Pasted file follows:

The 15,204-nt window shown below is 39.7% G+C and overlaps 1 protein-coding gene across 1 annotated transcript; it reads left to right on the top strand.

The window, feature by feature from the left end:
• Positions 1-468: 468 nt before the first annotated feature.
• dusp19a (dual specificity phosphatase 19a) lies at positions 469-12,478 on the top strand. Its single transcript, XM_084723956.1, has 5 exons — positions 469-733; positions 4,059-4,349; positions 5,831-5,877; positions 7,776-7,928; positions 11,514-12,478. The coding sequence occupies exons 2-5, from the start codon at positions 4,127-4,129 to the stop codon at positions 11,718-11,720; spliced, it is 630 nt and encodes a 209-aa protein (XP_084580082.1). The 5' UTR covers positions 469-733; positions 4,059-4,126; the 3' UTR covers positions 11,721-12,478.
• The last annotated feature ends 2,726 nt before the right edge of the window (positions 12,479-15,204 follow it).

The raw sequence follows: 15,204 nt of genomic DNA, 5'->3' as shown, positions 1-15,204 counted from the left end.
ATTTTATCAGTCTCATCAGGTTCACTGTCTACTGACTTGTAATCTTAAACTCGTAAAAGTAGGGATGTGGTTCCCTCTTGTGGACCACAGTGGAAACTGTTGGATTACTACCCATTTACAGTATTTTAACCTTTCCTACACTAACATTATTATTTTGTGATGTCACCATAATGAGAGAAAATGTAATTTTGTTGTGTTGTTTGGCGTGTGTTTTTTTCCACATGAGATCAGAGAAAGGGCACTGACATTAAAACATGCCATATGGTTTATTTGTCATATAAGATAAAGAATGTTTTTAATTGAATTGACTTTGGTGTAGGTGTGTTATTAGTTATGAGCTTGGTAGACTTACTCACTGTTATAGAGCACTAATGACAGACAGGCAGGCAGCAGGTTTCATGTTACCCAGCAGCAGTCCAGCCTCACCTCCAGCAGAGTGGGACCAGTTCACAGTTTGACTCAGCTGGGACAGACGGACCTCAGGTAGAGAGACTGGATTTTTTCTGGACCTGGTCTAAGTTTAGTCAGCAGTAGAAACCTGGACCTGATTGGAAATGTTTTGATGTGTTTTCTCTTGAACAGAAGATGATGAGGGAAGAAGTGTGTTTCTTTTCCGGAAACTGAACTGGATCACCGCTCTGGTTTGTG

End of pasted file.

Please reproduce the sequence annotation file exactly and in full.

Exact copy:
The 15,204-nt window shown below is 39.7% G+C and overlaps 1 protein-coding gene across 1 annotated transcript; it reads left to right on the top strand.

The window, feature by feature from the left end:
• Positions 1-468: 468 nt before the first annotated feature.
• dusp19a (dual specificity phosphatase 19a) lies at positions 469-12,478 on the top strand. Its single transcript, XM_084723956.1, has 5 exons — positions 469-733; positions 4,059-4,349; positions 5,831-5,877; positions 7,776-7,928; positions 11,514-12,478. The coding sequence occupies exons 2-5, from the start codon at positions 4,127-4,129 to the stop codon at positions 11,718-11,720; spliced, it is 630 nt and encodes a 209-aa protein (XP_084580082.1). The 5' UTR covers positions 469-733; positions 4,059-4,126; the 3' UTR covers positions 11,721-12,478.
• The last annotated feature ends 2,726 nt before the right edge of the window (positions 12,479-15,204 follow it).

The raw sequence follows: 15,204 nt of genomic DNA, 5'->3' as shown, positions 1-15,204 counted from the left end.
ATTTTATCAGTCTCATCAGGTTCACTGTCTACTGACTTGTAATCTTAAACTCGTAAAAGTAGGGATGTGGTTCCCTCTTGTGGACCACAGTGGAAACTGTTGGATTACTACCCATTTACAGTATTTTAACCTTTCCTACACTAACATTATTATTTTGTGATGTCACCATAATGAGAGAAAATGTAATTTTGTTGTGTTGTTTGGCGTGTGTTTTTTTCCACATGAGATCAGAGAAAGGGCACTGACATTAAAACATGCCATATGGTTTATTTGTCATATAAGATAAAGAATGTTTTTAATTGAATTGACTTTGGTGTAGGTGTGTTATTAGTTATGAGCTTGGTAGACTTACTCACTGTTATAGAGCACTAATGACAGACAGGCAGGCAGCAGGTTTCATGTTACCCAGCAGCAGTCCAGCCTCACCTCCAGCAGAGTGGGACCAGTTCACAGTTTGACTCAGCTGGGACAGACGGACCTCAGGTAGAGAGACTGGATTTTTTCTGGACCTGGTCTAAGTTTAGTCAGCAGTAGAAACCTGGACCTGATTGGAAATGTTTTGATGTGTTTTCTCTTGAACAGAAGATGATGAGGGAAGAAGTGTGTTTCTTTTCCGGAAACTGAACTGGATCACCGCTCTGGTTTGTG